Wednesday, April 21, 2010

How to make yogurt -- the illustrated guide

We go through yogurt rapidly at our house, especially now that the boys have discovered thick, creamy yogurt with honey and fresh fruit is quite tasty. Yogurt is one of the easiest things to make at home that can save you lots of money. Case in point, I like the greek-style, which runs around $5/lb.  I can make 4 lbs. at home for the price of a gallon of milk (2.80-3.20) and a 50 cent container of plain Yoplait yogurt.

You can use whole or 2% milk. The whole milk is a little richer, but since we'll be draining off the whey, creaminess is unaffected.





Heat up the milk to 180 degrees F. If you don't have a thermometer, this is when it's hot enough to be frothy, but not boil.  If you use whole milk, you can bring it to a boil with no problem. 


Cool the milk to 110 degrees. I put mine in a bowl like this with a little cold water. Doesn't take long. If no thermometer, test on the inside of your wrist like you would for a baby's bottle. It shouldn't feel ouch-your-mouth hot, but it should be pleasantly warm.



Take about 2 cups of the warm milk and mix it with a container of plain yogurt in a separate bowl. I like the plain Dannon, but you can use any kind of yogurt so long as it says "live culture" on the label. Different yogurts have various bacterial cultures which affect the flavor. This is what I like and for consistency, I use a fresh container each time. Once mixed in the smaller bowl, add to the large container and gently stir. You don't want to mix a lot of air in. Just stir to distribute the culture throughout the milk.



Cover the yogurt and let it sit and place with a consistent temperature from 5 to 12 hours, or until it firms up to a desired level. I heat my oven at 400 degrees F for 1 minute, turn it off, and set my covered yogurt in it overnight. This is convenient. Less time would probably be fine, but the trick to working "slow food" into a busy life is fitting it into the rhythm of your days.



When checking how it's "set up," I tilt the pan and it will pull away from the edge. You can kind of see it in this picture, but the pan was too heavy to take the pic and tilt it as I normally do. You'll know if it's firm or not. Trust me.

The next step is to strain off some of the whey. I line a colander with dampened coffee filters because that's something I have in abundance right now, having thought I was out and buying bulk. Others use cheesecloth, but I find that a pain to clean. The coffee filters work great and then go into the compost pile.


Here you see the yogurts been poured into the colander and is set to chill for another 5-12 hours in the fridge. Since I let the culture go over night, I usually do this step in the morning.

By the time I get home and finish my workout, the whey has drained out. You can see the yogurt is thick and pulling away from the sides of colander. Put the whey in a storage container to sue for soups. Then, flip the yogurt into the bowl and peel off the coffee filters. This is an easy job if you've flipped with confidence.

To further develop the creaminess quotient, I vigorously mix the yogurt. Those of you who prefer the yoplait custard style yogurt --- I'm talking to you.

Pour the yogurt into a storage container and put it in the fridge along with the whey.



Yogurt: My teen boys like yogurt best with fresh fruit and a drizzle of honey. If you're craving chocolate, mix in a chocolate syrup to taste. I eat mine mixed with rolled oats and blueberries for lunches. I also use it in place of sour cream and add it to baked goods to enhance moistness and often reduce the amount of butter or oil. If you enjoy indian food, you'll love having a large quantity of high quality yogurt on hand.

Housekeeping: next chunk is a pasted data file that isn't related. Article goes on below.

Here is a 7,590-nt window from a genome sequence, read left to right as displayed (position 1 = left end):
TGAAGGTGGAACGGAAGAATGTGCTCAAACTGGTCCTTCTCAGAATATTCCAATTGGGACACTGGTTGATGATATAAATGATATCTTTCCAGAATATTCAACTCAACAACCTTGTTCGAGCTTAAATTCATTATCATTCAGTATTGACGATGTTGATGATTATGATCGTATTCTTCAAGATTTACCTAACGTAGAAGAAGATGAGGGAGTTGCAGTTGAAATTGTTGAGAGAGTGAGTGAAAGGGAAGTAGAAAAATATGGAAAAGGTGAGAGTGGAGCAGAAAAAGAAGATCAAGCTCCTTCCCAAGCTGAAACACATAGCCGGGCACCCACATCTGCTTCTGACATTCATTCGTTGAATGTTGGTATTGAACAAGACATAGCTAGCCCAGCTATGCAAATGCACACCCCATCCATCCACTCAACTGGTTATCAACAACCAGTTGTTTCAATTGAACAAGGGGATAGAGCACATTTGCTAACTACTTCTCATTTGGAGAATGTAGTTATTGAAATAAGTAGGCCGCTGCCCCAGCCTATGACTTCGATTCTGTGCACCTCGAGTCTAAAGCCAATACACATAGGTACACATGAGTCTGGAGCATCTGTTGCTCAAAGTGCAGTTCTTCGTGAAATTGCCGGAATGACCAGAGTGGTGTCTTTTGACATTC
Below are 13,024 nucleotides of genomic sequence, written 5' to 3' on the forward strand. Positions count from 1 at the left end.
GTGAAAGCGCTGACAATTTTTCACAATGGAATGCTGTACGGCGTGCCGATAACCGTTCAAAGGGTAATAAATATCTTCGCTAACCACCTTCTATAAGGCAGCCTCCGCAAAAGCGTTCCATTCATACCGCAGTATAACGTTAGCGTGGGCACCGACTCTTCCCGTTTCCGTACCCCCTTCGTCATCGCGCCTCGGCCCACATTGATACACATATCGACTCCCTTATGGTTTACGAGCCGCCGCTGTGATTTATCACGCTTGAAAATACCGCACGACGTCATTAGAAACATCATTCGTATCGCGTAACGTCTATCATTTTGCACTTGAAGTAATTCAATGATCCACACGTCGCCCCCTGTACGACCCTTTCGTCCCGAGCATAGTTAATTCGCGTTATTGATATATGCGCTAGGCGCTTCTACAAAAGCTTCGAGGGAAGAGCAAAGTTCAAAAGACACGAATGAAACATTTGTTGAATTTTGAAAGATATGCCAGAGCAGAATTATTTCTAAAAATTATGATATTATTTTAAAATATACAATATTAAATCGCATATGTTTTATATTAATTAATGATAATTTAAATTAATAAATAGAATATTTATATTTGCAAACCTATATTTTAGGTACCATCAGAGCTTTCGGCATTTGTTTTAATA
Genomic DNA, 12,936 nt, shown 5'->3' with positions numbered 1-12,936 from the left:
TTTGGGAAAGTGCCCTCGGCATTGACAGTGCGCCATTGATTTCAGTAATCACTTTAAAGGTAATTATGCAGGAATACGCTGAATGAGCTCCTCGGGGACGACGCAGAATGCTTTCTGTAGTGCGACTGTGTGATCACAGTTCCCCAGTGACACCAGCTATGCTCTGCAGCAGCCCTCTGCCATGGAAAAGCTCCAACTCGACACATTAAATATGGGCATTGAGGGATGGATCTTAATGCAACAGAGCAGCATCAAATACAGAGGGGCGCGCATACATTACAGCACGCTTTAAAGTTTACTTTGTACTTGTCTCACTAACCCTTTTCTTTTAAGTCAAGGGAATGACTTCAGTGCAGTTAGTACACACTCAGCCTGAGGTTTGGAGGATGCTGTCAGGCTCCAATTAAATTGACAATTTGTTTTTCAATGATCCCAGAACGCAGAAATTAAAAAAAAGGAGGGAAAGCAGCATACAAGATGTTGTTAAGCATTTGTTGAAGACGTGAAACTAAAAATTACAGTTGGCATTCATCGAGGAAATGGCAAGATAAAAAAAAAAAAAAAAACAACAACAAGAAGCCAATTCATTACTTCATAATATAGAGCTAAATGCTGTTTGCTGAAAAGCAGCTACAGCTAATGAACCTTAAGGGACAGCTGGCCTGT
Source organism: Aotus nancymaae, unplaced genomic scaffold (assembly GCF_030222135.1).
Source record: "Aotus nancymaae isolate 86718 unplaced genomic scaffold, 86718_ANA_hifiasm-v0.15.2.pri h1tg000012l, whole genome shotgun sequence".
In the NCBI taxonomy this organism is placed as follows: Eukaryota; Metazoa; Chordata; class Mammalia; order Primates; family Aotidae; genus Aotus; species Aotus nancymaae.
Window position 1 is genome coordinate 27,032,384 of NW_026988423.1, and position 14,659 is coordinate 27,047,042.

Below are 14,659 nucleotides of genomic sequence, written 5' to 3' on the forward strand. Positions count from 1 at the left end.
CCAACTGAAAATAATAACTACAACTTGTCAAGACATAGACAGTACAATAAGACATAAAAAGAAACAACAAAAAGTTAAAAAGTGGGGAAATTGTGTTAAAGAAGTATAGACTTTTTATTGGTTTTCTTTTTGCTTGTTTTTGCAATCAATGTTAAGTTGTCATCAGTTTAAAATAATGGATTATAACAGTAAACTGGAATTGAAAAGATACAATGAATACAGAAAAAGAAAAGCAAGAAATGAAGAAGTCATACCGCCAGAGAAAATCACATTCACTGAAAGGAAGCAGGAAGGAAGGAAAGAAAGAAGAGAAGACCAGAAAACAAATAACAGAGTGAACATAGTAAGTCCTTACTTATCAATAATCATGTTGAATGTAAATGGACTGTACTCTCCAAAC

Whey: Add to soups and breads instead of water. Whey greatly improves the flavor of both.

9 comments:

Marc said...

Milk. I love it and so nutritious. I put it in my oatmeal and eat it with fruit. I drink it pre, during and post ride. Quality sustainable protein and sugars. Great. Heck, I'm drinking a glass right now with a banana.

Pat said...

Oh Syd, thanks for this recipe! I will try this and Ashley and I were just talking about the greek yogurt this weekend so I know she will give it a try!

sydney said...

Let me know how it turns out. There are a variety of starters out there and some are associated with different types of yogurt and will give different flavors. You can order them online from places like this: http://www.culturesforhealth.com/Yogurt-Starter-c2/

or from cheese making supply stores. Whole milk and the addition of cream will increase the richness of the yogurt, but will also add greater amounts of fat and cals. This is another reason I simply strain off the whey and mix well to get the desired thickness.

She'll have to experiment a bit to find what she likes best.

What we need here now is a little of that Harless Home Brew. :)

Lee said...

Sydney, I just found this blog and I'm gonna be all over the yogurt recipe. I don't eat any yogurt now, but I know I should. thanks.

sydney said...

Lee, it is good for you, though cottage cheese has more protein per serving. One of the ways my boys like it best is mixed with some fruit and granola topped with honey.

Since they started eating that, there have been no further requests for ice cream.

If you like Indian food like saag paneer, you can do a super quick version by heating some chopped spinach, yogurt and garam masala together.

Marc said...

You got to learn how to make ice cream. It's as good and nutritious as yogurt. Variety is my spice of life.

sydney said...

Nope. Ice cream low on my priority list. Gives me a tummy ache. You should learn to make it.

Marc said...

I know how to make it. You should make it for your kids

sydney said...

Well, maybe they'll get me an ice cream maker for mom's day and then i'll show 'em how to use it and they can make it.